Newfoundland and Labrador food producers, and consequently consumers, encounter unique market conditions compared to other Canadians. The province’s diffuse population, short growing season, isolation from the mainland, and relatively remote location from productive agricultural centers combine to create complex pressures on agricultural production and food prices. This multi-faceted project encompasses three primary sub-projects to explore issues of food security, food sovereignty, and food justice in north Atlantic island ecosystems and cultures through an economic research lens.
The first sub-project of this research, “Economic Feasibility of Potential Crops/Cropping Systems in Newfoundland and Labrador: A Preliminary Analysis,” is a preliminary economic feasibility study of crops/cropping systems considered to be of high interest to Newfoundland and Labrador to advance commercialization and prioritize areas for additional technical study. It will take place in four phases over 12 months and is supported, in part, by the Newfoundland and Labrador Department of Natural Resources AgriFoods Development Branch. Through the course of the research, Dr. Catherine Keske will model the economic feasibility of various cropping systems as an important step towards increasing the commercialization of specific agricultural products suited to growing in Newfoundland and Labrador.
It is expected that the research will meet the following milestones:
-Expand upon the scale and scope of AgriFoods provincial development budgets for growing wheat, barley, potatoes, forage, or silage crops in NL.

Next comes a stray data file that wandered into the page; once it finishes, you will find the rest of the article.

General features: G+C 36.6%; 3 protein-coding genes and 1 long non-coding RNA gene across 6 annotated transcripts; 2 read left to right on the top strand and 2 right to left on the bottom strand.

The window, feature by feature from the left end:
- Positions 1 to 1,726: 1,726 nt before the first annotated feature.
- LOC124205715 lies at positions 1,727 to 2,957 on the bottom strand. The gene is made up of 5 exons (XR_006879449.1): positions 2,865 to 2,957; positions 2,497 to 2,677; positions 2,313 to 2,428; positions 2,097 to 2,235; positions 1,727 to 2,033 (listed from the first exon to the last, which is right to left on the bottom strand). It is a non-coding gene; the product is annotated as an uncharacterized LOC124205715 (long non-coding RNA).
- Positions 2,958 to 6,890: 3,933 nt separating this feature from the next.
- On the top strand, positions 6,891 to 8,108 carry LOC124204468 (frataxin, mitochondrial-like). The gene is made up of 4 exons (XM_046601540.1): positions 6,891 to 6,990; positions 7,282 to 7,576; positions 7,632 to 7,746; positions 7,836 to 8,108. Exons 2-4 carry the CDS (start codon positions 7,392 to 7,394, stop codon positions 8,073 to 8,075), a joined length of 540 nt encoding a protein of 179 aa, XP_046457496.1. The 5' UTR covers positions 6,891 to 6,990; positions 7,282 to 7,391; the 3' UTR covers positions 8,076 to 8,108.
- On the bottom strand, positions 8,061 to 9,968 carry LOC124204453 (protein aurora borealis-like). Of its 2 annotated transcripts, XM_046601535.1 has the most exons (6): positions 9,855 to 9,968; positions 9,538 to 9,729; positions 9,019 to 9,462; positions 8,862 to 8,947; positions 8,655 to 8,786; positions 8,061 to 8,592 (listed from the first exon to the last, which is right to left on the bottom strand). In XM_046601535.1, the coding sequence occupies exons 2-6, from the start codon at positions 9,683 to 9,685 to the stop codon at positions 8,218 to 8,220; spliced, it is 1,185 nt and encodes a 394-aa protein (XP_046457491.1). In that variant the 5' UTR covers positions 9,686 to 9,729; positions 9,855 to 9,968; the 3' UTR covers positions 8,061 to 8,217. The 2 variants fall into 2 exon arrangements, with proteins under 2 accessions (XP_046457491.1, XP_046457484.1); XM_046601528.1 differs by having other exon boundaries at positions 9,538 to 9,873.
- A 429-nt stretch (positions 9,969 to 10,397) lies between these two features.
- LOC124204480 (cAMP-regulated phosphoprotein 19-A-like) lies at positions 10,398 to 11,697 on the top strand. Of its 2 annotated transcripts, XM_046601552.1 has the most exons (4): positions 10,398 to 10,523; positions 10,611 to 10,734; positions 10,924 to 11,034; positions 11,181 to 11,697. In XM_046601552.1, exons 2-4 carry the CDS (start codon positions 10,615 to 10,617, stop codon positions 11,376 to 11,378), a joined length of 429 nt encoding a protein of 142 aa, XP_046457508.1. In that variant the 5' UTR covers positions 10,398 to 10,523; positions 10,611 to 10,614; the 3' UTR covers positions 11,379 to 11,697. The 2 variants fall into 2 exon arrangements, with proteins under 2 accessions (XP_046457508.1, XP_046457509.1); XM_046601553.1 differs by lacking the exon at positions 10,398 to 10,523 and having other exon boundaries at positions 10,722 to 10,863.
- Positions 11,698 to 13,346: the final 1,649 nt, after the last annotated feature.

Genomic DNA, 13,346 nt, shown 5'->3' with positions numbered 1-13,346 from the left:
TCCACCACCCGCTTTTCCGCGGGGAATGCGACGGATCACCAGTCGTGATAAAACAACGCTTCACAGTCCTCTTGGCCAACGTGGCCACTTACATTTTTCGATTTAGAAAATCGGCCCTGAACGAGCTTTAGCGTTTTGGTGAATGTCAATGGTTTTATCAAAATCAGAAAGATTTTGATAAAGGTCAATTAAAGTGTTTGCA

-Deliver sensitivity analysis of inputs and market variables that most highly influence probability
-Create stochastic enterprise budgets to consider agricultural risk, determine scenarios under which a NL farmer may grow these crops profitably
-Develop technical ranking criteria to select crops and scenarios for pilot agronomic study in consultation with BERI scientistics and provincial AgriFoods representatives.
Modeling the economic feasibility of various cropping systems in this way will be an important step towards increasing the commercialization of certain agricultural products in NL which may contribute to stable long-term consumer food prices and advance the province’s agricultural sector development.
More details can be found in this Western Star Interview with Diane Crocker: Researcher looking at cost effectiveness, commercial viability of growing food locally. March 25, 2015. http://www.thewesternstar.com/News/Local/2015-03-25/article-4088458/Researcher-looking-at-cost-effectiveness%2C-commercial-viability-of-growing-food-locally/1
The second sub-project of this research is a manuscript submission to the journal Justice Spatiale/Spatial Justice special issue on Food Justice and Agriculture titled “Food justice in far-away lands: the connectivity of food security, food sovereignty, and food justice in boreal ecosystems.” This paper is a case study of the Sainte-Pierre et Miquelon, France food system. The paper communicates our position that the geographic isolation between Saint-Pierre et Miquelon and the mainland can be used to illustrate the complex connectivity between food security, food sovereignty, and food justice in boreal ecosystem communities. Through an analysis of the study region the research team believes that there is opportunity for rural communities in boreal ecozones to attain spatial food justice if food security goals can be balanced with mindfulness to food sovereignty. If the basic ‘right to food’ is maintained, then food security goals will be balanced over time and spatial justice will be facilitated.
Research for this paper was completed by Dr. Catherine Keske and Master’s Student Jennifer Brook Dare. It was translated to French for submission to this bilingual document by Grenfell Campus French studies faculty member Tiffany Hancock.
The final sub-section of this research is a book project that compiles previously completed research on Newfoundland Food Systems. Dr. Catherine Keske leads this anthology project with guidance from Lynn Phillips set for publication in 2016.